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By Edwin Schiele
May 21, 2010

On April 20, 2010, an explosion took place onboard the Deep Water Horizon, a drilling rig operated by British Petroleum in the Gulf of Mexico 50 miles off of the Louisiana coast, killing eleven workers. The rig had just completed drilling a new well into the seafloor 5,000 feet below the ocean surface. Two days after the explosion, the rig sank. Oil was discovered gushing out of the broken pipes. Procedures set in place to plug these leaks failed, and oil has flowed out largely unchecked.

Once in the ocean, the oil is subject to the whims of winds and ocean currents. Officials at NOAA and other agencies face the challenge of predicting the spill’s trajectory. The Gulf is home to a large fishing industry as well as endangered marine animals such as sea turtles and sperm whales. It is surrounded by sensitive coastline that includes marshes and beaches. There are reports that by mid May, heavy oil had penetrated Louisiana’s wetlands. Good forecasts require a combination of knowledge of past current behavior, timely surveillance of the surface currents, accurate weather forecasts, and models that can translate these data into future projections. Because oil spills occur on a weekly basis in the Gulf, although at much smaller scales, officials at NOAA and other agencies that track spills have had plenty of opportunities to hone their skills.


Seasonal Wind Patterns



Robert Hetland, an associate professor in the Department of Oceanography at Texas A & M University, tracks fresh water from the Mississippi and Atchafalaya Rivers as it enters the Gulf and mixes with the salt water. He is therefore familiar with the currents along the Gulf Coast. To trace the currents, he uses the Regional Ocean Modeling System, an open source model (anybody can use it) built around fluid dynamics equations. Researchers such as Hetland can adapt it for different regions and scales. Hetland provides information that the model generates to NOAA as well as the Texas General Land Office, the state agency that responds to oil spills.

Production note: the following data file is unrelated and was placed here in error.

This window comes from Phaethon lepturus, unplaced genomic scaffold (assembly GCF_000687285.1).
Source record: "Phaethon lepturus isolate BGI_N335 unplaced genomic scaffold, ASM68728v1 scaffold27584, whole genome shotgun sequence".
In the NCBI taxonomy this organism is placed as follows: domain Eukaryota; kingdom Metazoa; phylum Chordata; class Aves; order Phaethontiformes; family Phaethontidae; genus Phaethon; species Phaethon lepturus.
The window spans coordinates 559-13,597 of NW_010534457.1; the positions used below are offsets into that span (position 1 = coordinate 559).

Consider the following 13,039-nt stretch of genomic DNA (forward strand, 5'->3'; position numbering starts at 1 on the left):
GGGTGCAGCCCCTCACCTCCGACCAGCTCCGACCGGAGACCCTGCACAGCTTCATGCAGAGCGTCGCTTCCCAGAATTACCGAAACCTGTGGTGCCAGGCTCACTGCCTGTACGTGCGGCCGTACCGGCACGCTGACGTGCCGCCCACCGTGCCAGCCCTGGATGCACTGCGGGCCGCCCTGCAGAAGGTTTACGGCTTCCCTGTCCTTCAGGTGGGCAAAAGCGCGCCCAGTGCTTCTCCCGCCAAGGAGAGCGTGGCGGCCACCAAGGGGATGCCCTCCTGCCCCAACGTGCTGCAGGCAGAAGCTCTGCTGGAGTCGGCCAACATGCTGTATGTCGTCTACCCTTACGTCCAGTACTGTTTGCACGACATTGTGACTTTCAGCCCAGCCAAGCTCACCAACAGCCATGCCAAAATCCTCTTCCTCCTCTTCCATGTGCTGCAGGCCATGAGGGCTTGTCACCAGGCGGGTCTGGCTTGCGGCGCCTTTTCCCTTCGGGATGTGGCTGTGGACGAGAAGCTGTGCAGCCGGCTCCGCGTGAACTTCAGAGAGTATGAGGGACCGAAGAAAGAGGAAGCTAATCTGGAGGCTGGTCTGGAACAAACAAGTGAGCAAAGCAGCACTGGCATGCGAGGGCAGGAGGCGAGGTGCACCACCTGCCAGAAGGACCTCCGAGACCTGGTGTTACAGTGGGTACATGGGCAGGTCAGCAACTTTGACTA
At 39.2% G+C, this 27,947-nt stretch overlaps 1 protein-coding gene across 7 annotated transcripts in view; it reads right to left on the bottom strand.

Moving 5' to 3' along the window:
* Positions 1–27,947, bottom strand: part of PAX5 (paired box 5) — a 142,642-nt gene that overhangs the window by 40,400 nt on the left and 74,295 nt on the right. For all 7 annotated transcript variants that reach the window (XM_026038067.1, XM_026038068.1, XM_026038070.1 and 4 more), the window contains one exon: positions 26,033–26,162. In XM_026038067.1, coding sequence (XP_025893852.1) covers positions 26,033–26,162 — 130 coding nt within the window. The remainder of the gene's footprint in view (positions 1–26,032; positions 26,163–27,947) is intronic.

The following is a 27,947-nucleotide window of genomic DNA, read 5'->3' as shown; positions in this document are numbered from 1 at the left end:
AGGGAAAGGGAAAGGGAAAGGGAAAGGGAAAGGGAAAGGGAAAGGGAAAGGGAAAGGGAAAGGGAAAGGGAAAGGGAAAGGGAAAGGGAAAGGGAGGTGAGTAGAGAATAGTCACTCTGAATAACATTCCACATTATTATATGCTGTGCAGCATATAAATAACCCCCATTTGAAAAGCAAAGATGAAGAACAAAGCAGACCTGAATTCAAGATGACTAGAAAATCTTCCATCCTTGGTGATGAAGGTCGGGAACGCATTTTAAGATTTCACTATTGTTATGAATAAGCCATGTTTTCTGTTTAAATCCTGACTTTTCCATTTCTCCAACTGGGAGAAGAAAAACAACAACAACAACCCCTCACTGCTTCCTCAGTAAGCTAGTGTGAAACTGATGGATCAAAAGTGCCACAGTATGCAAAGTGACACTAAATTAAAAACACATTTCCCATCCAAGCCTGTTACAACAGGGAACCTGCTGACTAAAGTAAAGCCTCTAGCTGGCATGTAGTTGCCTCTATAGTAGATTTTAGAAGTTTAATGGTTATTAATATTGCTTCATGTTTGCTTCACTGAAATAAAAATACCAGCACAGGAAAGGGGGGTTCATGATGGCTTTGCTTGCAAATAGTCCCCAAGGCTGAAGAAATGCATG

Hetland says that there are two seasonal wind patterns along the Gulf Coasts that can impact where the oil ends up. From September into May, the winds generally blow westward off of Louisiana, and the currents tend to hug the coast. Such currents have brought fresh water from the Mississippi as far as Mexico, so oil could potentially follow that same path.

During the summer, the winds tend to blow onshore and slightly east. Hetland says that fresh water from the Mississippi tends to pool off the Louisiana coast. This weather pattern would likely keep the oil offshore.

Hetland cautions, however, that these seasonal patterns only represent general trends. Winds and the surface currents they drive can switch course at any time. Just as one can expect warm spells in the middle of winter, currents can switch to any direction during any season.


The Loop Current as it flows into the Gulf Stream

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(click on the arrow to play high resolution version)

The Loop Current and the Gulf Stream - The animation focuses on the Loop Current as it flows into the Gulf Stream (a major surface current). Note the black colors indicate the warmest ocean surface temperatures and and light blues indicate the coolest temperatures. Sea surface temperature (SST) simulation from the Geophysical Fluid Dynamics Laboratory's (GFDL) high resolution coupled atmosphere-ocean model.
Credits: Anthony Rosati (GFDL) and Chris Kerr (GFDL), Princeton University.

Complicating the forecasts further, the oil spill occurred during the transition from the non-summer to the summer season.

The largest feature in the Gulf is the Loop Current. This powerful current is fed by warm tropical water flowing north between Cuba and the Yucatan Peninsula. Upon entering the Gulf, it heads north then loops clockwise south before turning east through the Florida Straights. At that point, called the Florida Current, it turns north up Florida’s east coast and becomes the Gulf Stream.

Scientists fear that if the oil gets entrained into the Loop Current, it could shoot up through the Florida Keys and up the east coast, threatening sensitive coastlines from Miami to Cape Hatteras.